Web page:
T1-weighted structural magnetic resonance images (MRI) were acquired with a 3T Siemens Trio Tim scanner (Siemens, Erlangen, Germany). The stimulation site for the right FEF was then individually localized applying the Cortex-based Alignment (CBA) approach in Brain-Voyager QX 2.8 (Brain Innovation, Maastricht, The Netherlands). Briefly, the cortical surface was reconstructed for each participant from the anatomical data and then aligned to an atlas brain that includes the probabilistic group maps of FEF described in ref. 66. Group maps were back-transformed to the individual brain anatomy and the center of gravity for the area with the highest probability was defined as the TMS target (for a detailed description of CBA, see ref. 66, for details about CBA applied to TMS target localization, see ref. 67). Finally, to target the FEF and to keep coil position and orientation constant, Talairach coordinates obtained with the CBA were imported to a frameless stereotactic neuro-navigation system (Brainsight; Rogue solution). FEF coordinates were on average (±sd) x = 27.4 ± 1.7, y = −7.9 ± 2.7, z = 52.69 ± 4.8 for experiments 1 and 2, and x = 27.4 ± 3, y = −8.6 ± 3.1, z = 50.1 ± 4.7 for experiments 3 and 4, respectively.
V5 and V1 were defined as scalp sites where TMS could reliably induce moving (V5) or static (V1) phosphenes within the visual field contralateral to the stimulated occipital cortex. The position of each area was stored in Brainsight and used to monitor the coil position within each session and to ensure a consistent coil positioning between sessions. The V5 site (always right hemisphere) was on average (±sd) 4.15 ± 0.52 cm above the inion and 4.33 ± 1.33 cm right of the midline, whereas V1 (also always right hemisphere) was on average 1.66 ± 0.6 cm above the inion and 1.5 ± 0.24 right to the midline. Finally, the control TMS (Cz-Vertex) position was identified according to the 10–20 International system and monitored through the neuro-navigation apparatus.
TMS-EEG recordings and analysis (experiment 1)
TMS-compatible EEG equipment (BrainAmp MRplus, BrainProducts) was used for recording EEG activity from the scalp. The EEG was continuously acquired from 61 TMS-compatible Ag/AgCl multitrode electrodes (EasyCap GmbH, Herrsching, Germany) mounted on an elastic cap and positioned according to the 10–10 International System. Additional electrodes were used as ground (TP9) and reference (AFz). The signal was bandpass filtered at 0.1–1000 Hz and digitized at a sampling rate of 5 kHz. Skin/electrode impedance was maintained below 5 KΩ. An additional electrode was positioned on the outer canthus of the left eye to record eye movements (after being referenced to Fp1), whereas horizontal eye movements were detected by referencing AF7 to AF8 offline. To reduce auditory contamination of EEG induced by coil clicks, participants wore earplugs throughout the experiment.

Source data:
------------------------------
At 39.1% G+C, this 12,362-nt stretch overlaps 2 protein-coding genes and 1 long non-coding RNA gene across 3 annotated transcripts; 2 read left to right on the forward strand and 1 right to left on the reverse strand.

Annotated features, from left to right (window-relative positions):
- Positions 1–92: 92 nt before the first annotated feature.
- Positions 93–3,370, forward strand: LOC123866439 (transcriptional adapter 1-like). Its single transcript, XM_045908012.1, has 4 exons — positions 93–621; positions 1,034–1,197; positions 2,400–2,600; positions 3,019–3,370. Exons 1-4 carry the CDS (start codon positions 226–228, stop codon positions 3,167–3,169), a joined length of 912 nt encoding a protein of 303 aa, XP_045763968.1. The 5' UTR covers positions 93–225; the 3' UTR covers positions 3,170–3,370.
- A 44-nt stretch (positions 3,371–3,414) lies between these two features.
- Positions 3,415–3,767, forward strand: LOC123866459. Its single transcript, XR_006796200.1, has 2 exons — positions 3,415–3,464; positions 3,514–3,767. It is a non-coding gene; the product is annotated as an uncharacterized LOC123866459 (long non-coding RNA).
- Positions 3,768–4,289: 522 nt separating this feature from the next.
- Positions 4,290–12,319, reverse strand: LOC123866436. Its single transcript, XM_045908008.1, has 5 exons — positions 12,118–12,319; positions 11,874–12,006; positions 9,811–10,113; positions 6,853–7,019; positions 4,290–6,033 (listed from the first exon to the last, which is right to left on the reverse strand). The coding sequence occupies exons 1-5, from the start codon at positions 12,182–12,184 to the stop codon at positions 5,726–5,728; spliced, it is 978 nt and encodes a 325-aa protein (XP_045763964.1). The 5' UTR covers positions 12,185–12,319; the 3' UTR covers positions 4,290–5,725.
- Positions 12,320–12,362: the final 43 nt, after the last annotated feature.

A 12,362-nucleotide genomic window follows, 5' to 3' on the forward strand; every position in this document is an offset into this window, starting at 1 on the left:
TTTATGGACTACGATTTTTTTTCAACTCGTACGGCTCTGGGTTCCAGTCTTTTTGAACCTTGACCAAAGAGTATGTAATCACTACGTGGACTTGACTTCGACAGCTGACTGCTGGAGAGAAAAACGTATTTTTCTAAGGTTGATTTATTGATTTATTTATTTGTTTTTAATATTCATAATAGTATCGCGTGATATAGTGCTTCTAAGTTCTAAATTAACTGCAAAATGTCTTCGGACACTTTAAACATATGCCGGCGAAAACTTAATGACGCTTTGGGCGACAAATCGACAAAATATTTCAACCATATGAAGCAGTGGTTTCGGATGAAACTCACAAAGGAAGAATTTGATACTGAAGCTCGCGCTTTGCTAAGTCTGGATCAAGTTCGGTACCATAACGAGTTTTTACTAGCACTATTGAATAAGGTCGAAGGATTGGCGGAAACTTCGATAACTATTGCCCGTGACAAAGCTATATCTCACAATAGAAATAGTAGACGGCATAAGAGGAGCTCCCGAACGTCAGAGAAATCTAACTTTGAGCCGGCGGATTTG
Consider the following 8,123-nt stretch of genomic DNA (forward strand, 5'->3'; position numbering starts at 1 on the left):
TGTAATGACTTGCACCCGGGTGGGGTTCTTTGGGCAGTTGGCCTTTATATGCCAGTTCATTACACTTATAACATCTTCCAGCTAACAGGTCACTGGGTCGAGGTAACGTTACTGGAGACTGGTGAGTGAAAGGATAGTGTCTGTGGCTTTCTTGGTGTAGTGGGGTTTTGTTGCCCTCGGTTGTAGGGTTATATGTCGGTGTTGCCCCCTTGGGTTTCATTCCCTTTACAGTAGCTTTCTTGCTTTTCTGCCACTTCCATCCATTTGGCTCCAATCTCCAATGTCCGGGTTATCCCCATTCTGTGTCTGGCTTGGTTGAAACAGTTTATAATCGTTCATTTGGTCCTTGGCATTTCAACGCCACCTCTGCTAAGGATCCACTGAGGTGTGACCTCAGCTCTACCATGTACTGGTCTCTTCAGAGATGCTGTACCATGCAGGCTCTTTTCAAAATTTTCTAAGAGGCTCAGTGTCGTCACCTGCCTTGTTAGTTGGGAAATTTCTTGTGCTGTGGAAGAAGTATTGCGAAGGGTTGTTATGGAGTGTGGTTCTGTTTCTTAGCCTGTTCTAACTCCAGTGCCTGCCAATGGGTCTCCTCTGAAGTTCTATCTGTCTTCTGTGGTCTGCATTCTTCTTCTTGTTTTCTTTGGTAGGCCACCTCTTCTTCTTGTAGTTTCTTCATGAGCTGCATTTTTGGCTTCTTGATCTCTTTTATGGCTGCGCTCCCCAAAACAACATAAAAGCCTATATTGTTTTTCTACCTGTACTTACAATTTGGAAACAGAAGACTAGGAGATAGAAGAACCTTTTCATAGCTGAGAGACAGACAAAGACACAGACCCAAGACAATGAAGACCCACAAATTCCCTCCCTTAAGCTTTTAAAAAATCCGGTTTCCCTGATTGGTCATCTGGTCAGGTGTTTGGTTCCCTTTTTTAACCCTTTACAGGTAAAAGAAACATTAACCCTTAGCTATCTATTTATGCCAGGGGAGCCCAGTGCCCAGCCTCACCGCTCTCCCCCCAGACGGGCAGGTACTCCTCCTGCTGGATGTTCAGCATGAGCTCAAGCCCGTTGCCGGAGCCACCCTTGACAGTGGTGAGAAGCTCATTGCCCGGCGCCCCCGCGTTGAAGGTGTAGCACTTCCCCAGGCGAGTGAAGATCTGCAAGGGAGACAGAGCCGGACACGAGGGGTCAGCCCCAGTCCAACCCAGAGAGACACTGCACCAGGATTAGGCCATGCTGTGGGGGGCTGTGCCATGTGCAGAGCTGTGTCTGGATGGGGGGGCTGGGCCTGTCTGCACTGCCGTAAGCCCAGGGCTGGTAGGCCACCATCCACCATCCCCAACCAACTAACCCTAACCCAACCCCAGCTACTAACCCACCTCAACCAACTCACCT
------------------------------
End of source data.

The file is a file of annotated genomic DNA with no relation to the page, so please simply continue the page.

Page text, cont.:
Although EEG was continuously acquired throughout the session, only trials with no visual stimulus (TMS-only) were included in the EEG analysis. The continuous EEG signal was analyzed offline using Brain Vision Analyzer 2.0 (BrainProducts) and Fieldtrip toolbox68 (http://www.ru.nl/neuroimaging/fieldtrip). All EEG signals were first re-referenced to the average of all electrodes and high-pass filtered at 0.1 Hz (Butterworth zero-phase filter). The large TMS artifact induced by pulse delivery, typically lasting 5–8 ms with our equipment69, was removed using cubic interpolation for a conservative 15 ms interval following the TMS pulse70. Data were then low pass filtered at 85 Hz. A band rejection filter with a bandwidth of 2 Hz was used to remove 50 Hz interference before performing Independent component analysis (ICA) to identify and remove components reflecting residual muscle activity, eye movements, blink-related activity, and residual TMS-related artifacts. The EEG data were then cut into 3-s epochs starting 1500 ms before and ending 1500 ms after the onset of the magnetic stimulus. All segments were visually inspected and removed if still contaminated by residual eye movements, blinks, muscle activity, or TMS-related artifacts that could not be removed by ICA (mean acceptance rate 73%). Remaining trials were down-sampled to 512 Hz.
To assess whether FEF activation could induce a phase realignment over the occipital areas, single-trial data for each condition and each EEG channel were transformed using a Hanning tapered Fast Fourier transform with frequency ranging from 2 to 40 Hz in steps of 1 Hz, with a fixed 500 ms sliding time window moving in steps of 20 ms. The inter-trial phase coherence (ITPC) across trials was calculated for each frequency according to the following formula:
Where Cn(f) is the complex Fourier coefficient of trial n of N at frequency f and || indicates the absolute value.
The ITPC values obtained for the attentional and sham condition were compared through cluster-based permutation tests including all channels (61), frequencies (2–40 Hz), and individual time points over a 500 ms time window (from TMS delivery to 500 ms post-pulse) with 2500 permutations and a cluster threshold p-value of 0.025. Resulting probabilities were corrected for two-tailed testing. The effect size of the effect of interest (Fig. 1b) was calculated using Cohen’s d as implemented in Fieldtrip (ft_freqstatistics with cfg.statistic = ‘cohensd’) and reported as the average d of the significant occipital cluster, i.e., across O1, Oz, O2, and Iz, 12–18 Hz, 0–200 ms.
Fluctuation in behavior and visual cortex excitability (experiments 2, 3, and 4)